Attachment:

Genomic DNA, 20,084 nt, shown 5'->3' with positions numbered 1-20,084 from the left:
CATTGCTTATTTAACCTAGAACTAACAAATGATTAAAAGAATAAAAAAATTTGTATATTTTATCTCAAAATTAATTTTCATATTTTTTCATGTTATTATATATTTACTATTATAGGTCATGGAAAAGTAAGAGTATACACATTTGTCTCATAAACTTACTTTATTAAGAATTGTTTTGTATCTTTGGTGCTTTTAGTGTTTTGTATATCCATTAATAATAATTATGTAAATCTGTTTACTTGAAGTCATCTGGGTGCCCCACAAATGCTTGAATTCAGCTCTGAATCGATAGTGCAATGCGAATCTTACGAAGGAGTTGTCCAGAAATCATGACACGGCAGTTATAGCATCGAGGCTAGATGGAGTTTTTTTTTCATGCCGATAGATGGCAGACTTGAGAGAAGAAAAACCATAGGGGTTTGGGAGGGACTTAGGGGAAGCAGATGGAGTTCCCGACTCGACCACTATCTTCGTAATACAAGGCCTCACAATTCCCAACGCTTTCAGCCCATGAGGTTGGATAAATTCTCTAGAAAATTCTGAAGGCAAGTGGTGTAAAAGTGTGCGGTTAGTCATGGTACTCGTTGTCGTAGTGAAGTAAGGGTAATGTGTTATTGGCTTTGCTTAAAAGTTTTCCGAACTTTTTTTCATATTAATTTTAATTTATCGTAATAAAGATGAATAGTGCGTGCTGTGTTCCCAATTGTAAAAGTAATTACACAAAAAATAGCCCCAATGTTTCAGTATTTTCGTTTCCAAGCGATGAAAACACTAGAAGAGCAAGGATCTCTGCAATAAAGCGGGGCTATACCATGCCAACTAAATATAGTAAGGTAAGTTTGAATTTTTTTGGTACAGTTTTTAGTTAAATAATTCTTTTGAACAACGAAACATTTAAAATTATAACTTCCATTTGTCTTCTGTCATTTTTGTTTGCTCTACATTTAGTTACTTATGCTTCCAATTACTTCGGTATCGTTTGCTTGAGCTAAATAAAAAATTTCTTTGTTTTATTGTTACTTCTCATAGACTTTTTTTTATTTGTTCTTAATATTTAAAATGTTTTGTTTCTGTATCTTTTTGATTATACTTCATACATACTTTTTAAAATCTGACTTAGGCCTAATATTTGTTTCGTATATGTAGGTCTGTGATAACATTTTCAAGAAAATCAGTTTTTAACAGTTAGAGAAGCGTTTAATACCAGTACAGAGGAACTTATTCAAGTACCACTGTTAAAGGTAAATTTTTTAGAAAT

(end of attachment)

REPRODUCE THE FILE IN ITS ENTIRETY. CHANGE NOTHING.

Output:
Genomic DNA, 20,084 nt, shown 5'->3' with positions numbered 1-20,084 from the left:
CATTGCTTATTTAACCTAGAACTAACAAATGATTAAAAGAATAAAAAAATTTGTATATTTTATCTCAAAATTAATTTTCATATTTTTTCATGTTATTATATATTTACTATTATAGGTCATGGAAAAGTAAGAGTATACACATTTGTCTCATAAACTTACTTTATTAAGAATTGTTTTGTATCTTTGGTGCTTTTAGTGTTTTGTATATCCATTAATAATAATTATGTAAATCTGTTTACTTGAAGTCATCTGGGTGCCCCACAAATGCTTGAATTCAGCTCTGAATCGATAGTGCAATGCGAATCTTACGAAGGAGTTGTCCAGAAATCATGACACGGCAGTTATAGCATCGAGGCTAGATGGAGTTTTTTTTTCATGCCGATAGATGGCAGACTTGAGAGAAGAAAAACCATAGGGGTTTGGGAGGGACTTAGGGGAAGCAGATGGAGTTCCCGACTCGACCACTATCTTCGTAATACAAGGCCTCACAATTCCCAACGCTTTCAGCCCATGAGGTTGGATAAATTCTCTAGAAAATTCTGAAGGCAAGTGGTGTAAAAGTGTGCGGTTAGTCATGGTACTCGTTGTCGTAGTGAAGTAAGGGTAATGTGTTATTGGCTTTGCTTAAAAGTTTTCCGAACTTTTTTTCATATTAATTTTAATTTATCGTAATAAAGATGAATAGTGCGTGCTGTGTTCCCAATTGTAAAAGTAATTACACAAAAAATAGCCCCAATGTTTCAGTATTTTCGTTTCCAAGCGATGAAAACACTAGAAGAGCAAGGATCTCTGCAATAAAGCGGGGCTATACCATGCCAACTAAATATAGTAAGGTAAGTTTGAATTTTTTTGGTACAGTTTTTAGTTAAATAATTCTTTTGAACAACGAAACATTTAAAATTATAACTTCCATTTGTCTTCTGTCATTTTTGTTTGCTCTACATTTAGTTACTTATGCTTCCAATTACTTCGGTATCGTTTGCTTGAGCTAAATAAAAAATTTCTTTGTTTTATTGTTACTTCTCATAGACTTTTTTTTATTTGTTCTTAATATTTAAAATGTTTTGTTTCTGTATCTTTTTGATTATACTTCATACATACTTTTTAAAATCTGACTTAGGCCTAATATTTGTTTCGTATATGTAGGTCTGTGATAACATTTTCAAGAAAATCAGTTTTTAACAGTTAGAGAAGCGTTTAATACCAGTACAGAGGAACTTATTCAAGTACCACTGTTAAAGGTAAATTTTTTAGAAAT